Salt is probably the only restaurant on the First Coast with its own Salt Sommelier.  Our server explained the custom blended salts for the evening. We sampled each on its own, and they were all amazing, but the dishes were all so expertly seasoned they were rarely called into play. The fume and grape lees infused salts were both lovely parting gifts, and have been gracing my table, enhancing steaks and salads ever since.



An early triumph of the evening was the first course of Georgia Quail, cooked sous-vide for ten hours and plated with hard boiled quail egg, shaved summer truffle, a cherry, tart creamy goat cheese, marcona almond crumbles, pickled celery, and garnished with a tuft of micro-greens. I checked into the clean-platers club, and sipped the accompanying Steele Pinot Noir, Carneros, 2008.


The fish course was one of the most beautiful and impressive dishes I've had all year, and it has been a good year for food. Striped Bass rested on bright, tender pillows of Basil Gnocchi and Chanterelle mushrooms in a Steele Chardonnay reduction, napped with an impossibly creamy lemon zabaglione, and topped with a salty-sweet Serrano ham chip and fresh basil. 


I fear I may have outright guzzled the Steele, California Cuvee Chardonnay (2009) at this point as I became the the foursquare mayor of the Salt clean-platers club. At some point in the evening's festivities, our wine-merchant friends also busted out some private stock of Steele Durell Vinyard Chardonnay (Carneros, 2006), made with grapes grown in a vinyard Steele had taken a liking to during his days at Kendall-Jackson. A glass or two of this sleek Chardonnay may have rolled around my tongue as I savored every bite of that fish dish.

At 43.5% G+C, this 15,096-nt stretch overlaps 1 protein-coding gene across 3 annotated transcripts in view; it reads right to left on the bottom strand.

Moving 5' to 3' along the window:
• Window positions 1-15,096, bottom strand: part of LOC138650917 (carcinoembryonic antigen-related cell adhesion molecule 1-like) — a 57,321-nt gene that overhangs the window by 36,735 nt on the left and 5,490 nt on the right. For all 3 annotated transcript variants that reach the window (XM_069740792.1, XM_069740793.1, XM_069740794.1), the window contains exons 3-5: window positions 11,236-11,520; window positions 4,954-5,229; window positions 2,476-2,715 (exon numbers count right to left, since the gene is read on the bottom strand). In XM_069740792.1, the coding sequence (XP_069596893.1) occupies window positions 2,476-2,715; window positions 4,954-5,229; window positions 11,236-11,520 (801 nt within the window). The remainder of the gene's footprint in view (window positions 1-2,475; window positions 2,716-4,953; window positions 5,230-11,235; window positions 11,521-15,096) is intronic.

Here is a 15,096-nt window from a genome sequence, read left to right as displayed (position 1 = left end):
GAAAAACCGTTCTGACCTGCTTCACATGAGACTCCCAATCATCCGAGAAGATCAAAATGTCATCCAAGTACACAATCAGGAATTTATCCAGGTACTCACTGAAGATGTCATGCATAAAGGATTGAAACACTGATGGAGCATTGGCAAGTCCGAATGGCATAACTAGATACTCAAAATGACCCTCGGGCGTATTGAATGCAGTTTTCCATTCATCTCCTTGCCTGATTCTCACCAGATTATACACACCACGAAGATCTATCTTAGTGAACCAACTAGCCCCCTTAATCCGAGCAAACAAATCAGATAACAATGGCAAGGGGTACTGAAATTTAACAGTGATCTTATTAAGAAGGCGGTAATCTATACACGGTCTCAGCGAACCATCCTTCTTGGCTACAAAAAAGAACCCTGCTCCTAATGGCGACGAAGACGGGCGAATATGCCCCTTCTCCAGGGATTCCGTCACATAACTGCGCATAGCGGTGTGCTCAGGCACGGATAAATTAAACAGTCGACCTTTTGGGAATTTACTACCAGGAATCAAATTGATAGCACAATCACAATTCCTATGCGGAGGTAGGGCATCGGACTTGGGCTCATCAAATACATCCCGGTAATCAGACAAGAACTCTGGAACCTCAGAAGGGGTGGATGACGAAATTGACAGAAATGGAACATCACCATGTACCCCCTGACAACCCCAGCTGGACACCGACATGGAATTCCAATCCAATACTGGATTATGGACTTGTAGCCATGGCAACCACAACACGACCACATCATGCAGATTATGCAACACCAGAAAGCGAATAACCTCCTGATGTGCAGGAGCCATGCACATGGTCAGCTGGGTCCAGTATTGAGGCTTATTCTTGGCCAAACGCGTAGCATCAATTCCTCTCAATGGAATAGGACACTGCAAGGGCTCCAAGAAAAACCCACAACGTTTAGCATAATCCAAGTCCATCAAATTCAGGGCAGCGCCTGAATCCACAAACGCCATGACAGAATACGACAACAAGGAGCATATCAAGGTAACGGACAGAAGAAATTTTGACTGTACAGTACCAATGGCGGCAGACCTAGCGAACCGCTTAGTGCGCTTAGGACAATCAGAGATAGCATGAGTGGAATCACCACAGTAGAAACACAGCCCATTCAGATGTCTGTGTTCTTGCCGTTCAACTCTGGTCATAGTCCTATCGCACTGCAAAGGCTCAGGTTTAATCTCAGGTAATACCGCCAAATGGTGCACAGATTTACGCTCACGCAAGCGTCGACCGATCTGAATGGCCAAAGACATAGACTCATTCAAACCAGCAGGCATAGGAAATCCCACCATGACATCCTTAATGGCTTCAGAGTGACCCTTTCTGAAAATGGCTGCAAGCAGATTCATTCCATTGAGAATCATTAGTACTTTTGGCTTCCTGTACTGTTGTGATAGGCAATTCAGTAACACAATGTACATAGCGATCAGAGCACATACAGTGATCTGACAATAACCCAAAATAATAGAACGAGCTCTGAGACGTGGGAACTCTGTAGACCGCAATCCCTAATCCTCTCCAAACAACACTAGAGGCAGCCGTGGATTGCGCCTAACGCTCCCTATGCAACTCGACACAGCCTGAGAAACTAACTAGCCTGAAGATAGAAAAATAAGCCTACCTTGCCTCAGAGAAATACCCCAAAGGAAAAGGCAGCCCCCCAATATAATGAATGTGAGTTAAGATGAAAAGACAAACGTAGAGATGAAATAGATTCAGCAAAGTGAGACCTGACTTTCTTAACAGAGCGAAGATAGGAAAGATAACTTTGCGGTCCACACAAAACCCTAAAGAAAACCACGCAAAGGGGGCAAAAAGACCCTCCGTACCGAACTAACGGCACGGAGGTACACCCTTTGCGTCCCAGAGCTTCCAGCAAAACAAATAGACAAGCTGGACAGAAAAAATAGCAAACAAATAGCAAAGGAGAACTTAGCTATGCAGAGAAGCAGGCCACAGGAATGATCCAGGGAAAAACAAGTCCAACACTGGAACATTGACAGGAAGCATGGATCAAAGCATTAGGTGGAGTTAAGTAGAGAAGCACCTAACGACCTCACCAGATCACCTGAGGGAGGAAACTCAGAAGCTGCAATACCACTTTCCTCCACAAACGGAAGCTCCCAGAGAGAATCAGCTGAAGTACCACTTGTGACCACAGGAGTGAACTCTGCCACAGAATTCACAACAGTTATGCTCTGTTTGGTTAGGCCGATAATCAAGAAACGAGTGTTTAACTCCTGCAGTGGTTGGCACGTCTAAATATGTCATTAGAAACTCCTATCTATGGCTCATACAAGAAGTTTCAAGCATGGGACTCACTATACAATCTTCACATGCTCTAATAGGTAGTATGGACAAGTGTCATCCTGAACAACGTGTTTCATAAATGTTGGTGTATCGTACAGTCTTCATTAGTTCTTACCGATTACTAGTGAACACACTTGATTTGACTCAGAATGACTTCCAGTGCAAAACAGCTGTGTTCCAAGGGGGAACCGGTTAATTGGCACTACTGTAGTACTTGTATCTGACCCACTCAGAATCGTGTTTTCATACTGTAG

Incidentally, Steele Chardonnay was the wine of choice at my wedding reception at the not nearly so posh Myrtle Beach Yacht Club in 1996. Steele Wines had only been on the scene since 1991, and since we were tying the knot on the east coast and not California wine country, I credit Kiki, proprietress of Ruby Magnolia Vintage and Home, my San Francisco muse and MOH, for suggesting it. AND since most of the crowd were beer drinkers, she and I probably polished off most of it. Good times. 


Winemaker Jed Steele
But I digress. Fast forward fifteen years, and I'm sitting at the big kids table drinking their  private stash. Life is good. And strange. Good and strange. 


While I pondered what an odd trajectory my life has taken of late, Jed (he just seemed to down-to-earth to refer to as Mr. Steele at this point) shared a story about a recent excursion in which he had come across a colorfully woven bag of the sort that is used to carry salt in Afghanistan. To our surprise and delight, he pulled it out and explained that he bought it as a present for Isabelle, our Maitre 'D. It was a sweet and thoughtful gesture and she seemed genuinely charmed.


While the sun set, our next two courses made their way to the table. An Entree of Lamb in Variations - succulent braised lamb-filled ravioli and perfectly pan-seared rare lamb loin, served atop a deconstructed ratatouille of sorts - sweet and sour eggplant and heirloom tomato, a cool, subtle cucumber gremolata, olive, and bold mint pistou. The result was a study in contrasts of textures and temperatures,  somehow drawn together into an artful composition. (Forgive the photo quality here - due to darkness setting in I had to revert to flash.)